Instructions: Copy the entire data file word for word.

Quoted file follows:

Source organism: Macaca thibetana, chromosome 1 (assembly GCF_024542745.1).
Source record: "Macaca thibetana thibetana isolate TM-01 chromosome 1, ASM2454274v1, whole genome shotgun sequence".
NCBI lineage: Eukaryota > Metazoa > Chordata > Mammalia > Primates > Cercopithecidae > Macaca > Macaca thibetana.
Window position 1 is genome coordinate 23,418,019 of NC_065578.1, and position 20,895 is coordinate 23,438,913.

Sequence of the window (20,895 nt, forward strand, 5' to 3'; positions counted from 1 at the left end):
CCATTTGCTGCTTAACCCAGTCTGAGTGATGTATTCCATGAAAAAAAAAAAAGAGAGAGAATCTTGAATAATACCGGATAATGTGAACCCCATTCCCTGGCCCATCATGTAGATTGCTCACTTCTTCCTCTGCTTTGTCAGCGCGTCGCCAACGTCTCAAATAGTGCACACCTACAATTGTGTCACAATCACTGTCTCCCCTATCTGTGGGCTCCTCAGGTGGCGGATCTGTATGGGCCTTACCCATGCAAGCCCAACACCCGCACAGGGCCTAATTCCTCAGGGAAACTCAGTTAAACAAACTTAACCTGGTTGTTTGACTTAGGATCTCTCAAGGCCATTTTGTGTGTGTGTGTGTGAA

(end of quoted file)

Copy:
Source organism: Macaca thibetana, chromosome 1 (assembly GCF_024542745.1).
Source record: "Macaca thibetana thibetana isolate TM-01 chromosome 1, ASM2454274v1, whole genome shotgun sequence".
NCBI lineage: Eukaryota > Metazoa > Chordata > Mammalia > Primates > Cercopithecidae > Macaca > Macaca thibetana.
Window position 1 is genome coordinate 23,418,019 of NC_065578.1, and position 20,895 is coordinate 23,438,913.

Sequence of the window (20,895 nt, forward strand, 5' to 3'; positions counted from 1 at the left end):
CCATTTGCTGCTTAACCCAGTCTGAGTGATGTATTCCATGAAAAAAAAAAAAGAGAGAGAATCTTGAATAATACCGGATAATGTGAACCCCATTCCCTGGCCCATCATGTAGATTGCTCACTTCTTCCTCTGCTTTGTCAGCGCGTCGCCAACGTCTCAAATAGTGCACACCTACAATTGTGTCACAATCACTGTCTCCCCTATCTGTGGGCTCCTCAGGTGGCGGATCTGTATGGGCCTTACCCATGCAAGCCCAACACCCGCACAGGGCCTAATTCCTCAGGGAAACTCAGTTAAACAAACTTAACCTGGTTGTTTGACTTAGGATCTCTCAAGGCCATTTTGTGTGTGTGTGTGTGAA